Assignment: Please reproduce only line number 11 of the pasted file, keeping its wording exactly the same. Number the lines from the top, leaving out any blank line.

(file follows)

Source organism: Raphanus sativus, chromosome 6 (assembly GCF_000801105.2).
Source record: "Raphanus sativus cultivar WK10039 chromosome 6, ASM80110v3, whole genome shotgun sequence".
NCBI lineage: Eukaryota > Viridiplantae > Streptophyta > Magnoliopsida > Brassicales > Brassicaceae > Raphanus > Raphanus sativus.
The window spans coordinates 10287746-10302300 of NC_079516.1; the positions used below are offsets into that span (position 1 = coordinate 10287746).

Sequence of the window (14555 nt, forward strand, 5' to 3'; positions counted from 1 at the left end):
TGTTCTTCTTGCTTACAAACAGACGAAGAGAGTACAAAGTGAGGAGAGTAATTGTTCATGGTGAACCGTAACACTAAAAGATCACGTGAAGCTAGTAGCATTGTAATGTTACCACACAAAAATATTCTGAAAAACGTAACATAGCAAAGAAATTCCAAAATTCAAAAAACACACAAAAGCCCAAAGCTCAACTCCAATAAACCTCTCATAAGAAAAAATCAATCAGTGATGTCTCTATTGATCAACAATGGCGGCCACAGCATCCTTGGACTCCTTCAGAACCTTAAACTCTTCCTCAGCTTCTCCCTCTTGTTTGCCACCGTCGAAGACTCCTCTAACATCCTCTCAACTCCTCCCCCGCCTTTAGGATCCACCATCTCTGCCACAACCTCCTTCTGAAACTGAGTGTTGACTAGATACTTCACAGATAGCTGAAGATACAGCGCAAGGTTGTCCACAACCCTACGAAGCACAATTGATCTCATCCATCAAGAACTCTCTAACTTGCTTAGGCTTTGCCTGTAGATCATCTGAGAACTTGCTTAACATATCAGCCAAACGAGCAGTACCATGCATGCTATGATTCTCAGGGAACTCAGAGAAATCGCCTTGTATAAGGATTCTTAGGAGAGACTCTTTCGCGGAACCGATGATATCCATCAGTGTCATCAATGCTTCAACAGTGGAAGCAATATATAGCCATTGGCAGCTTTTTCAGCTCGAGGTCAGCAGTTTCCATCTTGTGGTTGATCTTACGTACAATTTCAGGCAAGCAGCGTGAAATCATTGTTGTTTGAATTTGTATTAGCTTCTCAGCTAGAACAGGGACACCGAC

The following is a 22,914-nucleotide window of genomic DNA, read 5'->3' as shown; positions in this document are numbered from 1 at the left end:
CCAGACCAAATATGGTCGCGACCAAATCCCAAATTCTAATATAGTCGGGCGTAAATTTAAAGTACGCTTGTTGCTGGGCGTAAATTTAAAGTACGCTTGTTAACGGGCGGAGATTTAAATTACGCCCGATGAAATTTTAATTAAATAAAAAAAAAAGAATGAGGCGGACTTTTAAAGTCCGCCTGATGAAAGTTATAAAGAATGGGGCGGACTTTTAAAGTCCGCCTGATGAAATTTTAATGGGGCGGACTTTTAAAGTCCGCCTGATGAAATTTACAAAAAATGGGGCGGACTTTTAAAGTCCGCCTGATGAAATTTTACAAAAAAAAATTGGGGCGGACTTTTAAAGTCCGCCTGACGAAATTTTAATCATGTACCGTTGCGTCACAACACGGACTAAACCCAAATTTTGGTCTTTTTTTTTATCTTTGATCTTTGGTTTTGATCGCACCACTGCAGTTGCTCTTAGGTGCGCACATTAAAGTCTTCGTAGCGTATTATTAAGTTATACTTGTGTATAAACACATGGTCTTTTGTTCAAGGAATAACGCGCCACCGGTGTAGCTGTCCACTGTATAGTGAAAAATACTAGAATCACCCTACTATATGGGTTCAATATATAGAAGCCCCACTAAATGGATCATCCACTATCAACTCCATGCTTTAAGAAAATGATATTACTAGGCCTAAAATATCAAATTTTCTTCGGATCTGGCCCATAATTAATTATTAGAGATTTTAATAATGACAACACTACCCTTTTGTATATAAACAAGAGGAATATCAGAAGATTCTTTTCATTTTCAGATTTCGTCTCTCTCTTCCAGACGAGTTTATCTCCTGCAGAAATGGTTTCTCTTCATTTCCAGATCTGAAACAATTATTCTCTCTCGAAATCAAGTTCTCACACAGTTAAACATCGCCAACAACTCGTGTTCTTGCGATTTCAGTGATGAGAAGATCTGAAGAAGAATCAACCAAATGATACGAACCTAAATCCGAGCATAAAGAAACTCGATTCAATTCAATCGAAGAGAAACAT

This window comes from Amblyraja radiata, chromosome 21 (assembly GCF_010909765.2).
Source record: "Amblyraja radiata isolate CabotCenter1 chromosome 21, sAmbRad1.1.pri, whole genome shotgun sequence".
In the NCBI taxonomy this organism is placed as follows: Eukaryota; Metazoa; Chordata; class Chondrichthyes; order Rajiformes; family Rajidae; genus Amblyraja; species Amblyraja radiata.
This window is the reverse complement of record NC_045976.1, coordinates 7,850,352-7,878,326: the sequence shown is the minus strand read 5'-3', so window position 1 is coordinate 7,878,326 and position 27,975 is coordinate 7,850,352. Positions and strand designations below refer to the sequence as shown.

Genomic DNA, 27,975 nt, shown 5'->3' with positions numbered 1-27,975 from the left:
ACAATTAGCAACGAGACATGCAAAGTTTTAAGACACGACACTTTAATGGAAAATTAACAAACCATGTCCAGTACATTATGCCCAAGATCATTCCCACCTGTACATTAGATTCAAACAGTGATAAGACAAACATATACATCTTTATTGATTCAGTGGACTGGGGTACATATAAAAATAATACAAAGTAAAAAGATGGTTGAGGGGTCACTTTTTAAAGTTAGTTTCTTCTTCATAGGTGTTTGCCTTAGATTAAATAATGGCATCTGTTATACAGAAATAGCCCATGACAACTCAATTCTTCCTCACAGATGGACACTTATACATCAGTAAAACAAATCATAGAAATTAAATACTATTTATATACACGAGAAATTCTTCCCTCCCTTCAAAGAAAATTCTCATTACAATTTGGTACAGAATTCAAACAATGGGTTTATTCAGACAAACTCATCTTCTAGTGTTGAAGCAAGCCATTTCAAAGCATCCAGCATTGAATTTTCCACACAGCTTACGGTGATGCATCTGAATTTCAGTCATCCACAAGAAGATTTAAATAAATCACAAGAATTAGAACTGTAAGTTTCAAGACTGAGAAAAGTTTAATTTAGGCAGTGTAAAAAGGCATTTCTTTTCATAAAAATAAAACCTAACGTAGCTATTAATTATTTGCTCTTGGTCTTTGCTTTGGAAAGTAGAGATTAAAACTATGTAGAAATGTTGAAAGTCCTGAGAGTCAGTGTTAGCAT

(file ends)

In the NCBI taxonomy this organism is placed as follows: Eukaryota; Metazoa; Chordata; class Chondrichthyes; order Rajiformes; family Rajidae; genus Amblyraja; species Amblyraja radiata.